The next time somebody says to you, “they don’t make ‘em like they used to,” know that they’re likely talking about “The Conversation.” Nobody observes time and space while fully exploiting all the great elements of film quite like Francis Ford Coppola did.
“The Conversation” deserves to be known as one of the great, defining films in the greatest era of filmmaking: The 1970s. “The Conversation” is set in San Francisco and, like any captivating film, captures the life of a person we never wanted to see.
Coppola follows the life of Harry Caul (Gene Hackman). Caul is an expert private surveillance technician. Despite making a living off spying on others, he is extremely protective of his own privacy. Caul has been hired by a mysterious and very wealthy man to spy on what we presume is a very happy couple. This case mirrors one that has haunted Caul and he believes what he has seen is a recipe for disaster, and that he can stop it.
“The Conversation” prevails because it is top-notch at everything it tries to do: it has superb performances, a nail-biting story, and thrills that are actually thrilling. It’s hard to expect anything less from Francis Ford Coppola who also pioneered such other masterworks as “The Godfather” series and “Apocalypse Now.”
Despite the fact that the running time of “The Conversation” is significantly shorter than the running times of his other aforementioned masterpieces, it feels just as lengthy. This is not necessarily a bad thing.
While any other director would normally try and cram as many events as possible into under two hours, “The Conversation” basically only has a few scenes that go on for long amounts of time. In fact, nothing extremely thrilling happens in the film until its last half hour. The rest of the film serves as character buildup. We are given an understanding of Caul’s twisted psyche. Coppola allows the viewer to view him the way a detective would view someone he’s secretly listening to. In this manner, the detective here’s candid conversation up close and thinks he can figure everything out from there. However, the detective is not that person, and doesn’t know the full truth. This is both how Caul seems to view other people and a pretty brilliant mind trick that leaves us totally unprepared for the shocking finale.
Despite the fascination around the central mystery, this is not just a film about a story, but about a person. Hackman, always the dependable performer, brings even more life to Harry Caul. His performance here reminds me of his performance as Popeye Doyle in “The French Connection.” Caul and Doyle are very similar; they both seem to believe they’ve been put on this earth to rid evil in anyway they can.
Caul also has the added dimension of being a walking contradiction: he spies on people, yet will barely share anything of his own life with others. This may be a byproduct of having to remain in hiding for a living. Or, it could just be the work of a raging sociopath. Hackman plays Caul as being a mixture of both of these. This adds to one of the film’s eventual themes of how the world of work often spills over into the world of pleasure and that in the end, every person is vulnerable to being consumed by their job.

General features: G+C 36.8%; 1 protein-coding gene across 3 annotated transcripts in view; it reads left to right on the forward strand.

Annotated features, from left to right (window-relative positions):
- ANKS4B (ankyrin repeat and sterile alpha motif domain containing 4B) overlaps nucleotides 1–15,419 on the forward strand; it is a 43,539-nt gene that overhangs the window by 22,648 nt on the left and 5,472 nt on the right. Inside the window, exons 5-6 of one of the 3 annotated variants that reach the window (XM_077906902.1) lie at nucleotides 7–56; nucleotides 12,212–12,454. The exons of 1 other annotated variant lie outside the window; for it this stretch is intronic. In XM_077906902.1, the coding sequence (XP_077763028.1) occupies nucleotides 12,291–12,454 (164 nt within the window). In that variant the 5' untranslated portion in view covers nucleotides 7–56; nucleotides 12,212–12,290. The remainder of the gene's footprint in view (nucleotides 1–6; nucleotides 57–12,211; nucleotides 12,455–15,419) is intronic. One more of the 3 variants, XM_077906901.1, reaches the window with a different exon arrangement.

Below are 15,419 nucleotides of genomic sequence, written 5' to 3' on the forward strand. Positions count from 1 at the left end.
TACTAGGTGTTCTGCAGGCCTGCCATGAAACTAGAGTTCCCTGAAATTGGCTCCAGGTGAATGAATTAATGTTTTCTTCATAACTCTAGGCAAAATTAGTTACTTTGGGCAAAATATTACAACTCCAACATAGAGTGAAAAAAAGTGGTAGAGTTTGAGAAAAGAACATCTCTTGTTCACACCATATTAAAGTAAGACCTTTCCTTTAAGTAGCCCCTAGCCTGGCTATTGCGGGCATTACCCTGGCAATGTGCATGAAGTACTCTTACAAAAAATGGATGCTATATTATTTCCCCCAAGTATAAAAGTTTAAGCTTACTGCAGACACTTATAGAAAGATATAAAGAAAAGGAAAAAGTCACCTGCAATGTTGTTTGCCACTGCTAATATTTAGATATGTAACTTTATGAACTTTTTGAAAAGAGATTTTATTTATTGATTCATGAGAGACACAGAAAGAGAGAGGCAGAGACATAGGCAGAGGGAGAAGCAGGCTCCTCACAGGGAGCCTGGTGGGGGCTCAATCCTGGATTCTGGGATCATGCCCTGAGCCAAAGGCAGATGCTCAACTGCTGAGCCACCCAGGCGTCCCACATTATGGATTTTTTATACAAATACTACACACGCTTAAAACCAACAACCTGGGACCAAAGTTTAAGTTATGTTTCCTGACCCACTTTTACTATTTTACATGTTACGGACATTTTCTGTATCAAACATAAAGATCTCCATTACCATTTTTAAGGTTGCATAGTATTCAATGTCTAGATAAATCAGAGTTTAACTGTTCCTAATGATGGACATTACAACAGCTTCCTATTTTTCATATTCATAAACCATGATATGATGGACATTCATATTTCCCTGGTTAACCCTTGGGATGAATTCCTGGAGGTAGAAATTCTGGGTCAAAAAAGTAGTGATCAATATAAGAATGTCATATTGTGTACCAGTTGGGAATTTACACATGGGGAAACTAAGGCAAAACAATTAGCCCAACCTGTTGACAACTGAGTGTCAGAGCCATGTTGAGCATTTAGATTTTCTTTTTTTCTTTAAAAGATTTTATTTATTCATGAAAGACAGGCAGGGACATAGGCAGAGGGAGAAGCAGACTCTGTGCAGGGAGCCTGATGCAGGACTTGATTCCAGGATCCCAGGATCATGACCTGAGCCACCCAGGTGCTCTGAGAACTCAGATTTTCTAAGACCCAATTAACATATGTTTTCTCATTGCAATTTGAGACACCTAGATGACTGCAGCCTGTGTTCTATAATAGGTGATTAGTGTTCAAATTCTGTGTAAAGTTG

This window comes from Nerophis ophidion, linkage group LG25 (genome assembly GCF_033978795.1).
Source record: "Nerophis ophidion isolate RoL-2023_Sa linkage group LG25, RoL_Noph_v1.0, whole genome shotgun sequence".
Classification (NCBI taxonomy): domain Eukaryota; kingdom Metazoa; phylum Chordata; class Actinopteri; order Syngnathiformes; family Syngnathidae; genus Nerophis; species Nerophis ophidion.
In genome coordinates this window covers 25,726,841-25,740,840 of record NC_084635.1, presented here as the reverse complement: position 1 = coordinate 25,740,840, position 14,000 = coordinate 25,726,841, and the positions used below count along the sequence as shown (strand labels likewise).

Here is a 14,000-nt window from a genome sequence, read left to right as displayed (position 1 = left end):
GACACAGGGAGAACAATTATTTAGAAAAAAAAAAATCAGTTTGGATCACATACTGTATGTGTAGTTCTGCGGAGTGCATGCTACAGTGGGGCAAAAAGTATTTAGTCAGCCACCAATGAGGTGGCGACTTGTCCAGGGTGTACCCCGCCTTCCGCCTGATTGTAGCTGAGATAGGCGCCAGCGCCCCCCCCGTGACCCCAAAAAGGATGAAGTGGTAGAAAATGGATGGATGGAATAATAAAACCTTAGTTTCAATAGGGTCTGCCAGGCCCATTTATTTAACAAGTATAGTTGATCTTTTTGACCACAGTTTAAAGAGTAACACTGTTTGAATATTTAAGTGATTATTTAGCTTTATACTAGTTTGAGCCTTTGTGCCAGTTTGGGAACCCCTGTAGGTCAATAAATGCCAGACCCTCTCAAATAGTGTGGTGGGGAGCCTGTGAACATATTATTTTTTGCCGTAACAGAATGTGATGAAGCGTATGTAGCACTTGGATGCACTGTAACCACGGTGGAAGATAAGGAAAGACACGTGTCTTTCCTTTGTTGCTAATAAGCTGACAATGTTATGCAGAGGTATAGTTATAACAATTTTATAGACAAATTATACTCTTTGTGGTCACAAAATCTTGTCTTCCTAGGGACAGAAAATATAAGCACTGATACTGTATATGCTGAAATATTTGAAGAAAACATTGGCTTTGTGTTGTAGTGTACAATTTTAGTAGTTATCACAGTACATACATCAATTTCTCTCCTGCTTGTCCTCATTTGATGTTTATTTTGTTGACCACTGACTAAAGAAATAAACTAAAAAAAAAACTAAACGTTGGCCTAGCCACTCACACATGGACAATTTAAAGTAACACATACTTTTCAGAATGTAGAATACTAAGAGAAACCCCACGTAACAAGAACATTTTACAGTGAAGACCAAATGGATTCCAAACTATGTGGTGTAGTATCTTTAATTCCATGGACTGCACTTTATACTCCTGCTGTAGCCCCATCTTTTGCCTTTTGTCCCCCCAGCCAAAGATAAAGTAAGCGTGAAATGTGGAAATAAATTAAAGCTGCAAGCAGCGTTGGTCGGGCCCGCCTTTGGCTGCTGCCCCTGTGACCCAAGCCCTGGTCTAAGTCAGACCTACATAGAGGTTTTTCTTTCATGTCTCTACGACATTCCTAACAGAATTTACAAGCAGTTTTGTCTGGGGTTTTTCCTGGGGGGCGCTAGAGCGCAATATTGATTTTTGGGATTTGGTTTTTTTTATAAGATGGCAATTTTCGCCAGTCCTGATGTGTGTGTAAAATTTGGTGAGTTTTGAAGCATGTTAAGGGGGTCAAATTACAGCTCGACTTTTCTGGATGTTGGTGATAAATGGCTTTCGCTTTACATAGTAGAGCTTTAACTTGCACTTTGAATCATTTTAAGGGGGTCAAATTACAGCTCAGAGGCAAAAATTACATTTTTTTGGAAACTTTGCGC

This film mainly showcases why Coppola, despite a less prominent future career, deserves to be known as one of the great auteurs of all time. He understands how time and place can be used to forward a story. He understands what type of music to use to jolt the viewer out of their seat. He knows when to place the light in one place and when to place it in another. Most importantly, he knows how to take a story that anybody else could’ve told wrong and figures out how to tell it right.
“The Conversation” is such an exemplary American thriller of the 1970s for many reasons. The film often reminded me of “Chinatown,” “Taxi Driver,” and “The French Connection” for its use of taut camera angles and brilliant use of light and shadows. Also, its musical score is both classical and jazzy, suggesting the great era of Film Noir. The hero of “The Conversation,” like in these other two films, also contains the characteristics of an anti-hero. Basically, the lives of others are being put in the hands of someone with a past too haunted to ever be trusted in a conventional Hollywood thriller.
All of the tense buildup of “The Conversation” is worth it. We get a mystery well worth the wait and a few scenes that simply remind us of the pure magic of good filmmaking. I guarantee the final scene of this film is one that will stay with you. It is a scene that fully respects the idea of image being more powerful then word as Caul rips apart the very floor he stands on and then smashes a statue of the Virgin Mary, suggesting a world that is not only empty of morality, but too paranoid to even care what morality is.